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Fig. 1.6a: Coated potentiometerWire-wound potentiometers are made of conductor wire coiled around insulator body. There is a slider moving across the wire, increasing the resistance between slider and one end of pot, while decreasing the resistance between slider and the other end of pot. Coated pots are much more common. With these, resistance can be linear, logarithmic, inverse-logarithmic or other, depending upon the angle or position of the slider. Most common are linear and logarithmic potentiometers, and the most common applications are radio-receivers, audio amplifiers, and similar devices where pots are used for adjusting the volume, tone, balance, etc. Wire-wound potentiometers are used in devices which require more accuracy in control. They feature higher dissipation than coated pots, and are therefore in high current circuits. Potentiometer resistance is commonly of E6 series, including the values: 1, 2.2 and 4.7. Standard tolerance values include 30%, 20%, 10% (and 5% for wire-wound pots). Potentiometers come in many different shapes and sizes, with wattage ranging from 1/4W (coated pots for volume control in amps, etc) to tens of watts (for regulating high currents). Several different pots are shown in the photo 1.6b, along with the symbol for a potentiometer.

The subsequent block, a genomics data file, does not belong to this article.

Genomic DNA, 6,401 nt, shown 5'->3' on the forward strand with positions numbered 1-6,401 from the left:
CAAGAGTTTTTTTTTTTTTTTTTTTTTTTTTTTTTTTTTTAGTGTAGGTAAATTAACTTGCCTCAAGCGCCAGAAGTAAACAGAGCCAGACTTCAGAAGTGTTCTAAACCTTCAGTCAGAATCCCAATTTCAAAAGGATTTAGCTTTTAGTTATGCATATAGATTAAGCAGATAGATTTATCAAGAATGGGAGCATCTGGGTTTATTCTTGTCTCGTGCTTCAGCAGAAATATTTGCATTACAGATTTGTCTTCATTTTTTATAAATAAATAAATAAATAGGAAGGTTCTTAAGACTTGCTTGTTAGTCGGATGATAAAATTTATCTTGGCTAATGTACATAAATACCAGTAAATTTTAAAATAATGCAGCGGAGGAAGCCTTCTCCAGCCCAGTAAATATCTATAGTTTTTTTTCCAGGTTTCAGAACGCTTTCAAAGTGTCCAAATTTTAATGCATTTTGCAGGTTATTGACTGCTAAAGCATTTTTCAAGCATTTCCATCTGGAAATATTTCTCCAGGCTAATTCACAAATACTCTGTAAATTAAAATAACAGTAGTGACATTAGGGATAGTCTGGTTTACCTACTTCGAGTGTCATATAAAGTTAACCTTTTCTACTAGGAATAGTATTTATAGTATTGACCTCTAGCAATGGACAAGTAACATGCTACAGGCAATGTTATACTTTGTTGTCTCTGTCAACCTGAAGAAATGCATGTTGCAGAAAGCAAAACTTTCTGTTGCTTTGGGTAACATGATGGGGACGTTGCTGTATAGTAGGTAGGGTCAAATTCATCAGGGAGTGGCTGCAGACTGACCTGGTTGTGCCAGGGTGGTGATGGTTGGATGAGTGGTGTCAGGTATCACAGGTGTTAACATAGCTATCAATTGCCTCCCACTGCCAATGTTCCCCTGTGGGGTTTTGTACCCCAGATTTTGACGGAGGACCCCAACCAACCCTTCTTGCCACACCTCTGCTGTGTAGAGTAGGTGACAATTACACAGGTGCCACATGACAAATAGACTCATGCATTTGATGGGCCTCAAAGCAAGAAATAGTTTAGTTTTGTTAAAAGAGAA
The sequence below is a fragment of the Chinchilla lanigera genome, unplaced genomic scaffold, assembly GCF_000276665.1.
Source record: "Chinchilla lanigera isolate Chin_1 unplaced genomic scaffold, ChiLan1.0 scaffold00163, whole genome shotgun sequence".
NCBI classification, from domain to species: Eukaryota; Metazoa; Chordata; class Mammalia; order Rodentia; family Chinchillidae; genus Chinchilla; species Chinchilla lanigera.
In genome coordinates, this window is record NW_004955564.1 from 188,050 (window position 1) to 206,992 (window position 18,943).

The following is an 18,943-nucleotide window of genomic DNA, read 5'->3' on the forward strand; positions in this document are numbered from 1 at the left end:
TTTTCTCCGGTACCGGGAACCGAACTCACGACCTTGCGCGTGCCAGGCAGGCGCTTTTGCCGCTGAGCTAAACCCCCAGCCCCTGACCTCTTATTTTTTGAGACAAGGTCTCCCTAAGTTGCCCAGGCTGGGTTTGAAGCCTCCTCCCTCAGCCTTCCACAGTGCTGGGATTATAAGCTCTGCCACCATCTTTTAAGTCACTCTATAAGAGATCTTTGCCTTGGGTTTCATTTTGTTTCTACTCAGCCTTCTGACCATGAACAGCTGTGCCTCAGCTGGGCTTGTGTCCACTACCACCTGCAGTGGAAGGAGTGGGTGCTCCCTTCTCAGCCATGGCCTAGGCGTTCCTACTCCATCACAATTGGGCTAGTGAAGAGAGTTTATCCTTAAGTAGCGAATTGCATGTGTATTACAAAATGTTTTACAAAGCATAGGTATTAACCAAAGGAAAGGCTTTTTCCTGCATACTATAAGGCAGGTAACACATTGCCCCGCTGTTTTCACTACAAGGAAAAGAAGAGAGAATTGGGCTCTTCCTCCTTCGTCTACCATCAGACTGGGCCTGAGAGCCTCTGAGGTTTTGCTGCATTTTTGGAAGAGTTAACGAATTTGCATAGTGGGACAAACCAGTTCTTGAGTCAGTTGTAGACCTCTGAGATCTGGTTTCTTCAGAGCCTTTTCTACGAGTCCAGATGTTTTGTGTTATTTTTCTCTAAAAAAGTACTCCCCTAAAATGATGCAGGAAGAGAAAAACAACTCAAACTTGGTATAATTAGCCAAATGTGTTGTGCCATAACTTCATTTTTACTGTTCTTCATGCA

Fig. 1.6b: PotentiometersThe upper model represents a stereo potentiometer. These are actually two pots in one casing, with sliders mounted on shared axis, so they move simultaneously. These are used in stereophonic amps for simultaneous regulation of both left and right channels, etc. Lower left is the so called slider potentiometer. Lower right is a wire-wound pot with a wattage of 20W, commonly used as rheostat (for regulating current while charging a battery etc). For circuits that demand very accurate voltage and current values, trimmer potentiometers (or just trim pots) are used. These are small potentiometers with a slider that is adjusted via a screwdriver. Trim pots also come in many different shapes and sizes, with wattage ranging from 0.1W to 0.5W. Image 1.7 shows several different trim pots, along with the symbol.
Fig. 1.7: Trim potsResistance adjustments are made via a screwdriver. Exception is the trim pot on the lower right, which can be adjusted via a plastic shaft. Particularly fine adjusting can be achieved with the trim pot in the plastic rectangular casing (lower middle). Its slider is moved via a screw, so that several full turns is required to move the slider from one end to the other.